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FCC may play Robin Hood taking form rich broadcasters and giving to the poor mobile broadband providers

The FCC is considering many ways to increase the amount of available wireless spectrum to be had for wireless broadband service. According to the FCC and others, the country is already facing a looming shortage of airwaves to support broadband.

One of the plans on the table for the FCC to consider would have it taking back a portion of the airwaves that TV broadcasters are currently using and auctioning those off to wireless broadband providers. Blair Levin, the person in charge of crafting the FCC national broadband plan said, "The record is very clear that we're facing a looming spectrum gap."

It is not clear at this early stage if the proposal to take some of the airwaves away from TV broadcasters will make it to the final FCC national broadband plan or not. The final plan is set to be released in January. What is clear is that if the taking back of broadcaster airwaves does make the final plan, broadcasters will fight.

The National Association of Broadcasters spokesman Dennis Wharton said, "[The NAB] believes it is imperative that policy makers explore spectrum efficiency choices that don't limit consumer access to the full potential of digital broadcasting."

The FCC would not simply take the airwaves away and would reportedly spend about $12 billion to buy the airwaves back and $9 billion to move homes using OTA TV to digital or subscription services. However, the auction for the reclaimed spectrum would net the FCC as much as $62 billion.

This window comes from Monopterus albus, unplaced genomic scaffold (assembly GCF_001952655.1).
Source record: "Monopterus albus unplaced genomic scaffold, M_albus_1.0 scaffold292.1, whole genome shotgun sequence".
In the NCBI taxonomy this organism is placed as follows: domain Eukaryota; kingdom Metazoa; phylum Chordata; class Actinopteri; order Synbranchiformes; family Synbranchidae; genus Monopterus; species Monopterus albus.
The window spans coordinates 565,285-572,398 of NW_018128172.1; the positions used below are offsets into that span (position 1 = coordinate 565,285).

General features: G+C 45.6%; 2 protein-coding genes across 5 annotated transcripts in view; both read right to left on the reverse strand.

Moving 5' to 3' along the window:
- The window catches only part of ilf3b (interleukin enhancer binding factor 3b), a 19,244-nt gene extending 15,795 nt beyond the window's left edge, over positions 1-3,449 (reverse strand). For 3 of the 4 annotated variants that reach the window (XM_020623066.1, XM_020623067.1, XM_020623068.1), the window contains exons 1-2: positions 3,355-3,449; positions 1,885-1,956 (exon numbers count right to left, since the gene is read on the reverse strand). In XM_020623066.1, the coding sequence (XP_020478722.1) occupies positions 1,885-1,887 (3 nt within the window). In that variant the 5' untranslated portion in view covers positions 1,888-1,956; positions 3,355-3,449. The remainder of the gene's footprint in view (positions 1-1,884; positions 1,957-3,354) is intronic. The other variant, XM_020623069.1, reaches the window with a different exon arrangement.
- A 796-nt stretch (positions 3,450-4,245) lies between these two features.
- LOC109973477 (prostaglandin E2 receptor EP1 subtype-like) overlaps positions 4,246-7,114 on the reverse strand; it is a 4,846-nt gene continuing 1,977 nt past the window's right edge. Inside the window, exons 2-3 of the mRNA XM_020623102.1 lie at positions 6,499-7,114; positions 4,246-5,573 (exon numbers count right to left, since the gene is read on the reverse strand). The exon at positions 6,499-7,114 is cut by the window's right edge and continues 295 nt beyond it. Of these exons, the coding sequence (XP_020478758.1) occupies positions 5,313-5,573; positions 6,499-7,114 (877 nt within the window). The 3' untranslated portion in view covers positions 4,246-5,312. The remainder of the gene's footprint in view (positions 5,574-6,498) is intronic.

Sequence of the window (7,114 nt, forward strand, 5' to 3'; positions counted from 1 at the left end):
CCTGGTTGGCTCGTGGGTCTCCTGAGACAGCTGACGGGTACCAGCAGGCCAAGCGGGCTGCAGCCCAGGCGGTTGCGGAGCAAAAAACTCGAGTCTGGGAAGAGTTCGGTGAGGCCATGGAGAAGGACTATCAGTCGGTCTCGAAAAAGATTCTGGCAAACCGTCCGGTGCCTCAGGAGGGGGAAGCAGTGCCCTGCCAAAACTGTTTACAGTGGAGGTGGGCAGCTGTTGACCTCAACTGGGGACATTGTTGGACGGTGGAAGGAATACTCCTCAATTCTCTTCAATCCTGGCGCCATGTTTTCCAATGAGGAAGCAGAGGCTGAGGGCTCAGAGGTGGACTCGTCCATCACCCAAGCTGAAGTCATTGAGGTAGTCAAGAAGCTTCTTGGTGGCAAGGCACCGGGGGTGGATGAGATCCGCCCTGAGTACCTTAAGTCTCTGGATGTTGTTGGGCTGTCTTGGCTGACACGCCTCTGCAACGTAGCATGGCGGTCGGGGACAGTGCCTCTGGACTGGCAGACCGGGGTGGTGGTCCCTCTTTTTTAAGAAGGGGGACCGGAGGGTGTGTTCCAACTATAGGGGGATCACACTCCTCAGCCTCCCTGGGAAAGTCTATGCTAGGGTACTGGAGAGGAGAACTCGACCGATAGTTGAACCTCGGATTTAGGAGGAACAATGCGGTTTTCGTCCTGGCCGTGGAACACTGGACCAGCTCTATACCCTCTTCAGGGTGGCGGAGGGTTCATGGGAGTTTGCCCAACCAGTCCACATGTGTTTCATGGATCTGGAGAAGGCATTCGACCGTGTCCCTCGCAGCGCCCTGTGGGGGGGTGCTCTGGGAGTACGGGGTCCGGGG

The homes relying on these airwaves are also likely to be among those that just purchased new TVs or converter boxes during the digital transition that happened this summer adding more confusion and expense for them. Wharton continued saying, "CEA's study ignores the immeasurable public benefit of a vibrant free and local broadcasting system that is ubiquitous, reliable as a lifeline service in times of emergency, and flexible enough to include HDTV, diverse multicast programming and mobile DTV."



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RE: Government takeover
By JediJeb on 10/28/2009 11:54:24 AM , Rating: 2
A news story today mentioned that prison inmates are getting H1N1 vaccine allocated to them when it could be going to the school children around the country. Seems to me some priorities are getting mixed up.


RE: Government takeover
By HrilL on 10/28/2009 12:45:18 PM , Rating: 2
Its all about money. It cost the government more if prisoner get sick and it cost them a lot less if children do. Likely their parents have insurance coverage that will cover the costs of the children getting sick.

Also H1N1 could spread very fast in a prison setting so the costs could be astronomical if they have an outbreak.

Just like how education budgets are the first to get slashed whenever a government needs more money. They should see things differently. If you spend a lot on education its like investing on the future because with more educated people the economy is likely to grow bigger and thus produce more tax money.


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